The Red Cross poll found that in the past 24 months, 55 percent of parents surveyed decided to stay home because they couldn’t find a babysitter. The survey also found that nearly a third (30 percent) of parents rejected a potential babysitter because of safety concerns.
Parents want to entrust their children to babysitters trained in first aid, CPR and childcare skills, and more than 80 percent of parents believe that teenage babysitters should be paid more if they have these skills. However, eight in 10 parents (83 percent) have looked to adult relatives, while nearly half (48 percent) have relied on adult friends to watch their children.
"Parents want recommended sitters who have childcare training and CPR certification,” said Dr. Tener Goodwin Veenema, a member of the Red Cross Scientific Advisory Council. “As a mother of four, I know that there is more to choosing a babysitter than price or availability. The safety and welfare of our children is first and foremost.”
About half (51 percent) of Americans rely on unpaid babysitters, and nearly a quarter (24 percent) pay between $6 and $10 an hour for someone to watch their kids. Ten percent pay between $11 and $15 an hour; while four percent pay between $16 and $20 an hour, making babysitting a potentially lucrative option for qualified teenagers.
A majority of parents believe sitters should be paid more if they are trained to help a child who is choking, recognize potential emergency situations, identify items that could be hazardous to small children and give first aid for minor cuts and bruises. More than three in four (77 percent) of parents with children younger than 17 feel teenagers should receive some training before they begin babysitting.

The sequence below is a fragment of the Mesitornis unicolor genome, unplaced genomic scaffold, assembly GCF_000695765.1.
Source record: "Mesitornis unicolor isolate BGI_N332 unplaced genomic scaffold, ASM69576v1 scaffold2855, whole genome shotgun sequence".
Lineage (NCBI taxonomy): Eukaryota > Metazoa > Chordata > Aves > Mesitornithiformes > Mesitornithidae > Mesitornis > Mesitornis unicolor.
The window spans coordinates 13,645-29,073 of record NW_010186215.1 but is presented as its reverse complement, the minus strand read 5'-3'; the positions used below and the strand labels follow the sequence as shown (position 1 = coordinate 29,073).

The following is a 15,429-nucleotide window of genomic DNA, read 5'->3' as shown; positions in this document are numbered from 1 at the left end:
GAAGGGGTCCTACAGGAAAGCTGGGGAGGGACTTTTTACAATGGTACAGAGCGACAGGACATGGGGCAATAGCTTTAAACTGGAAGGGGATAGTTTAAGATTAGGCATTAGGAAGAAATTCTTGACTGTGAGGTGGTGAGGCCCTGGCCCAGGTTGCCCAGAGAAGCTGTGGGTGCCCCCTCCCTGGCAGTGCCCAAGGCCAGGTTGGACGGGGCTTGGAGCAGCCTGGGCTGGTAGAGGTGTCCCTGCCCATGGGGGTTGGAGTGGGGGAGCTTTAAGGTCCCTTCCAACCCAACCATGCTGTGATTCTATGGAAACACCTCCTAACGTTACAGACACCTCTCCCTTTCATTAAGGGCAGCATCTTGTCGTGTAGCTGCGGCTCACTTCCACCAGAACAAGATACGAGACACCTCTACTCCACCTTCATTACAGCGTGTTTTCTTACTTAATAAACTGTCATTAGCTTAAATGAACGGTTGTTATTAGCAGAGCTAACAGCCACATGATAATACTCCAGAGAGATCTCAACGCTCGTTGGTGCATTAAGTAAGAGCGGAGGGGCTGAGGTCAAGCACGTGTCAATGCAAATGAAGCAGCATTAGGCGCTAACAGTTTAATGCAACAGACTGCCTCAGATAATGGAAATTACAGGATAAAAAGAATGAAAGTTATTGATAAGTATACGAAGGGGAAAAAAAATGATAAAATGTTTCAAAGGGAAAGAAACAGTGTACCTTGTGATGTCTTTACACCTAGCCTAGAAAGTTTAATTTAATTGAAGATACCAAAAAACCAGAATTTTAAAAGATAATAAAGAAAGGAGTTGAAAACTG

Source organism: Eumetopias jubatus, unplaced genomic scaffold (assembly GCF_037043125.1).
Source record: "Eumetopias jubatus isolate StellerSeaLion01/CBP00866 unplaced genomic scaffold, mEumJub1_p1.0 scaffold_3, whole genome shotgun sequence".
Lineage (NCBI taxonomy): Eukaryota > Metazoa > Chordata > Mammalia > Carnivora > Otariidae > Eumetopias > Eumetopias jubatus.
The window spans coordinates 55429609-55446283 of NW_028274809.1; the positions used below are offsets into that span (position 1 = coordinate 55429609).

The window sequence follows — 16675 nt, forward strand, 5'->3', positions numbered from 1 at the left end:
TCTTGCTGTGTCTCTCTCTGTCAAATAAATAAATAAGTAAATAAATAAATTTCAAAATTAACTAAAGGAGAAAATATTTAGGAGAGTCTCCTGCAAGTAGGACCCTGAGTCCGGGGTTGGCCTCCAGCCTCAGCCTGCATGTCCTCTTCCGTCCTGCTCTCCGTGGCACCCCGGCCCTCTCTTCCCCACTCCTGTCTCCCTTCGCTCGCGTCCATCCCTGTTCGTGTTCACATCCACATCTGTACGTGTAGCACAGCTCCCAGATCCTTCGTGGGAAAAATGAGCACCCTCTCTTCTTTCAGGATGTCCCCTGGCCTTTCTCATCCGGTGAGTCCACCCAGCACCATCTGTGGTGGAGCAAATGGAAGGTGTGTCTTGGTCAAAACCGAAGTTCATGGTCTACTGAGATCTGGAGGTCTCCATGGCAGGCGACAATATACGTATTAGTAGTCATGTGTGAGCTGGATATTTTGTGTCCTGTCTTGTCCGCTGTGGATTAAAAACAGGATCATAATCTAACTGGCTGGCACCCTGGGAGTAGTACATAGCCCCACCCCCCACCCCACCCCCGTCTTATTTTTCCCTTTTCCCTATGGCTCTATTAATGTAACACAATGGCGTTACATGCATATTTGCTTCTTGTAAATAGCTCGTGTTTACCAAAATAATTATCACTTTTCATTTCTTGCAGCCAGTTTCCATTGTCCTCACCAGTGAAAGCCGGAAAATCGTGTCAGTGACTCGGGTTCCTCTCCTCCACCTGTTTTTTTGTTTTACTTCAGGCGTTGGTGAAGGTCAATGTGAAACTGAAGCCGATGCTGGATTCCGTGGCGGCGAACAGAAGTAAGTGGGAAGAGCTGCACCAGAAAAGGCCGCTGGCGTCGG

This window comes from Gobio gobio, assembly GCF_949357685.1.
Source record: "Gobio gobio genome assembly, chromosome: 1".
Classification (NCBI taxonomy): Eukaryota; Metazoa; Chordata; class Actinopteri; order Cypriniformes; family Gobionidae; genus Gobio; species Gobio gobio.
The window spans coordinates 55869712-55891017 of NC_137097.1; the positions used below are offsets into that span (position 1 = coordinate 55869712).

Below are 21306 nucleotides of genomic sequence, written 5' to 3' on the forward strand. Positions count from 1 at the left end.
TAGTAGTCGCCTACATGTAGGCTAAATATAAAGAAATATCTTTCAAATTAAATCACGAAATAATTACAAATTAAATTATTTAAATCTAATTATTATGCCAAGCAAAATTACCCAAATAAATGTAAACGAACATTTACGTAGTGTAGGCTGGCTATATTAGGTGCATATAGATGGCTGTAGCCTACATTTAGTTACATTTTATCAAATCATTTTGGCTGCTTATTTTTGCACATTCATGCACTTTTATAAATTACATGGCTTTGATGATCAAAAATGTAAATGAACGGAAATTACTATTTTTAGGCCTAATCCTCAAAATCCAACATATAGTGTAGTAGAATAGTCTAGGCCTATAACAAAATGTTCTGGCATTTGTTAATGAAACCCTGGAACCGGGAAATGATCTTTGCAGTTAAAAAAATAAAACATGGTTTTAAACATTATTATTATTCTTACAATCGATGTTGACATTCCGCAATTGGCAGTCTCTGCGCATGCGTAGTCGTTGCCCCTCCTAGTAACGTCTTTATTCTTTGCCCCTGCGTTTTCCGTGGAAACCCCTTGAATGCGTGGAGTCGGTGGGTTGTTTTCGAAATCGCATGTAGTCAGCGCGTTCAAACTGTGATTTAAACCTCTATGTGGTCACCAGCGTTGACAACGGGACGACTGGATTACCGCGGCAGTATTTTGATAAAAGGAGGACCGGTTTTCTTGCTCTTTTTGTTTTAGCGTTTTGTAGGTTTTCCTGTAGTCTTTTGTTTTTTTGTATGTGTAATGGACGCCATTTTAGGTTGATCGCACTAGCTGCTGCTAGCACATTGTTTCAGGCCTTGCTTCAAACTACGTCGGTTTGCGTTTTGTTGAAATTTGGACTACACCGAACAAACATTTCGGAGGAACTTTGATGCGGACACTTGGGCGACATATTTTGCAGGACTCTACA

The Red Cross babysitting, CPR and first aid courses teach teens how to care for young children and handle emergency situations. The American Red Cross babysitting certification course gives youth the knowledge and confidence to care for infants and school-aged children.
“Many think they can care for an infant, but they don’t remember the details – such as supporting a baby’s head – or understand why it’s important,” said Louis Hicks, training coordinator at the Louisiana Capital Area Chapter of the Red Cross. “The youth take away the confidence to be safe and know how to care for children and infants. And once they figure out that they can make money, then it adds even more value.”
The local Red Cross chapter is offering babysitting courses in which youth ages 11 to 15 can learn life-saving skills. The course, with hands-on activities and role-play, is fun and fast-paced. The two-day course runs 8 a.m. to 5 p.m. each day and allows the kids to interact with one another while learning critical knowledge and skills to safely and responsibly care for children and infants. This very popular course combines video, activities, hands-on skills training and discussion for the most complete learning experience. The training includes: essential decision-making and care-giving skills; first aid and basic care skills practice; infant, child and adult CPR; skills to manage real-life problems and emergencies; and babysitting job-finding skills.
“I learned how to save someone’s life with CPR, and I learned how to save a choking infant,” said 11-year-old Mary-Katherine Womack, who received her babysitting certification June 5 at the Louisiana Capital Area Chapter. “And I also learned how to be the best babysitter.”
The upcoming two-day course in the Baton Rouge area will be held Monday, July 9, and Tuesday, July 10. Learn more at www.batonrouge.redcross.org/babysitting.
Adults can also boost their babysitting skills by enrolling in CPR and First Aid courses.
Survey details: Telephone survey of 1,082 U.S. adults 18 years and older on March 22 - April 1 conducted in ORC International’s CARAVAN® survey using a landline plus cell dual-frame sampling design.
Margin of error is +/- 3.1 percentage points at the 95 percent confidence level for the overall sample of 1,082 and 8.5 percentage points for the sub sample of 134 parents who used or tried to find a babysitter in the past two years.